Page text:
"distributionName": "Debian"
},
"WSL 2 : Ubuntu 18.04": {
    "commandName": "WSL2",
    "distributionName": "Ubuntu-18.04"
},
"WSL 2 : Ubuntu 20.04": {
    "commandName": "WSL2",
    "distributionName": "Ubuntu-20.04"
}

With these launch profiles, you can easily switch back and forth between your target distributions, all without leaving the comfort of Visual Studio:

Multiple WSL 2 launch profiles in the launch profile list

Give it a try today!

So, if you love working in Visual Studio, but need to test your app in Linux, go to the Visual Studio Marketplace to install the extension today. Please use the marketplace to ask any questions and give us your feedback to let us know how useful this extension is.

14 comments

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  • Avatar
    Nicola Iarocci

    That’s nice. What I am still missing is a way to open projects (and solutions) in Visual Studio from WSL, like I can do with VSCode and its Remote Extension. Basically I want to keep all my repos and source code (windows-only projects like legacy winforms too) on the linux side, so I can still leverage my linux-cli-fu. VSCode already allows to do that, but sometimes you really need VS (winforms, UWP, etc.)

  • Avatar
    Byron Adams

    When I do “dotnet run” from a command prompt in WSL2, I can run my console app even though the source is still in my windows side… I like that. However, when I open the same source from Visual Studio 2019 with the extension and profile WSL2 I get:
    Exception thrown: ‘System.UnauthorizedAccessException’ in System.IO.FileSystem.dll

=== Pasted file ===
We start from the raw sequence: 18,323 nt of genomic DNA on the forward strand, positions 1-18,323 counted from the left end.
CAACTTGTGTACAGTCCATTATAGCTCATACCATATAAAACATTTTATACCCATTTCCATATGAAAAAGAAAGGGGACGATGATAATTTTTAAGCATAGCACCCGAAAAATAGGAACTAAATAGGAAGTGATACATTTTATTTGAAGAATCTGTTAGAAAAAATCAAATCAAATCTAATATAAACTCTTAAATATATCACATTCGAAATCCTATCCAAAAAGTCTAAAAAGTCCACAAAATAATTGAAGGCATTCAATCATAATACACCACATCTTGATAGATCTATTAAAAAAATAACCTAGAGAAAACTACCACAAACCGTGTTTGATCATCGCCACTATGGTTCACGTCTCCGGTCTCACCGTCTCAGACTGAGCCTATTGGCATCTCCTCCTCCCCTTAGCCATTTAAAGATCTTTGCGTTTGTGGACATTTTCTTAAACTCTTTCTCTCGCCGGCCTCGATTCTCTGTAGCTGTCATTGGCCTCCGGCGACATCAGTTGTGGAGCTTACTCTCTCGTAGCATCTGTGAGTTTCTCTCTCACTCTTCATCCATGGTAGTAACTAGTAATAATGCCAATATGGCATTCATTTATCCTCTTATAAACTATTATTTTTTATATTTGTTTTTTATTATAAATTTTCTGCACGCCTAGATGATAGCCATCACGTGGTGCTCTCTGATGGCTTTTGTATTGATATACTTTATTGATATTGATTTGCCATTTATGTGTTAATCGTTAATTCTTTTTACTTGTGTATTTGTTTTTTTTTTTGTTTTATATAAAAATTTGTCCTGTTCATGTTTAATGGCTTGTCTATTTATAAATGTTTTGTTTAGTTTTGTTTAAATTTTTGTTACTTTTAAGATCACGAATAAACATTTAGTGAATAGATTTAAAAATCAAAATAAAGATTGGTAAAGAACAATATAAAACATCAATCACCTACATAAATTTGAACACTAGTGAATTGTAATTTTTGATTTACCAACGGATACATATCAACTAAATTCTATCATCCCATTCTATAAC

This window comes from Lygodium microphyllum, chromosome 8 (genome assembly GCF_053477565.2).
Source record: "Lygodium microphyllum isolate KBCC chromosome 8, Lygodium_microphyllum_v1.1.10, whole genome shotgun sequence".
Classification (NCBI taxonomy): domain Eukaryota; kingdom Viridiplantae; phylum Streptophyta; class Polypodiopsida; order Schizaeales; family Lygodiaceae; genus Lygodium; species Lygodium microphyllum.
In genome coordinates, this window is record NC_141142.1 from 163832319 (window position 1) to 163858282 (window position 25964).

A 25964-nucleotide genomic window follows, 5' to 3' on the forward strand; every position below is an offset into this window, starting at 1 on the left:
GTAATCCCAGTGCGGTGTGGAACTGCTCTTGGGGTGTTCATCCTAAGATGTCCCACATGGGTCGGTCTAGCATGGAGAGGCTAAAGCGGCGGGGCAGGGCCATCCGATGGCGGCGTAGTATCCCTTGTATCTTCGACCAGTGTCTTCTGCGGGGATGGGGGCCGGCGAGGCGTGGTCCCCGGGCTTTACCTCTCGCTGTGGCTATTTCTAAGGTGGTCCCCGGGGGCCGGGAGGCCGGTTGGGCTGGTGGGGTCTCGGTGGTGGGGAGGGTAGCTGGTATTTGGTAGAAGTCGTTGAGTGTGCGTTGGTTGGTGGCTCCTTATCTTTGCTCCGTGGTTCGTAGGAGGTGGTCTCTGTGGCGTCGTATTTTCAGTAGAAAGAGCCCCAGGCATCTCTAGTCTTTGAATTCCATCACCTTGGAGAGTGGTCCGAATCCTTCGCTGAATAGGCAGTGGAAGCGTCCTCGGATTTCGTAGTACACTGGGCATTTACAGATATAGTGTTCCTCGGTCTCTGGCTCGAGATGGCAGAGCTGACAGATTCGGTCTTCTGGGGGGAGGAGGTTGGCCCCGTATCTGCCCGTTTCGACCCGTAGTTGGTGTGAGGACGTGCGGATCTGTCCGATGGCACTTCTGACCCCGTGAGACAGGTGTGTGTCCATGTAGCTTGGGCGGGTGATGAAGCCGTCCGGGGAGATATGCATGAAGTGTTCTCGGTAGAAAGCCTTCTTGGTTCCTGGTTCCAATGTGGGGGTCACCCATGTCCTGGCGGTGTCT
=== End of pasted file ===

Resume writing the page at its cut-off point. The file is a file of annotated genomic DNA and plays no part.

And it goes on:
M?a?i?n? ?E?r?r?o?r?:? ?A?c?c?e?s?s? ?t?o? ?t?h?e? ?p?a?t?h? ?’?/?u?s?r?/?s?h?a?r?e?/?d?o?t?n?e?t?/?x?D?B?/?T?e?m?p?’? ?i?s? ?d?e?n?i?e?d?.?
    The ?? make it hard to read there error. (I’ll have to write a tool to remove all the ??)

  • Avatar
    Alex

    Hi Nathan, really nice being able to deploy and debug in WSL2. However I’m having weird issue, do you have any suggestion on how to fix this?

    -------------------------------------------------------------------
    You may only use the Microsoft .NET Core Debugger (vsdbg) with
    Visual Studio Code, Visual Studio or Visual Studio for Mac software
    to help you develop and test your applications.
    -------------------------------------------------------------------
    A fatal error was encountered. The library 'libhostpolicy.so' required to execute the application was not found in '/mnt/c/GIT/app/BE.App/bin/Dev/netcoreapp3.1/win-x64/'.
    Failed to run as a self-contained app. If this should be a framework-dependent app, specify the appropriate framework in /mnt/c/GIT/app/BE.App/bin/Dev/netcoreapp3.1/win-x64/BE.App.runtimeconfig.json.
    The target process exited without raising a CoreCLR started event. Ensure that the target process is configured to use .NET Core. This may be expected if the target process did not run on .NET Core.
    The program 'dotnet' has exited with code 131 (0x83).
    

    Getting in Output that all is set properly

    Checking WSL 2 configuration: Success
    Checking WSL 2 configuration: Success
    Checking HTTPs configuration: Success
    Checking HTTPs configuration: Success
    Checking User Secrets configuration: Success
    Checking User Secrets configuration: Success
    Checking Visual Studio debugger installation: Success
    Checking Visual Studio debugger installation: Success
    • Avatar
      Nathan CarlsonMicrosoft employee

      Looking at your output it would appear that your project has the property:

      <RuntimeIdentifier>win-x64</RuntimeIdentifier>

      I would recommend removing that property (if it is not needed) or swapping it out for:

      <RuntimeIdentifiers>linux-x64;win-x64</RuntimeIdentifiers>

      To allow for restoring and building against windows and linux.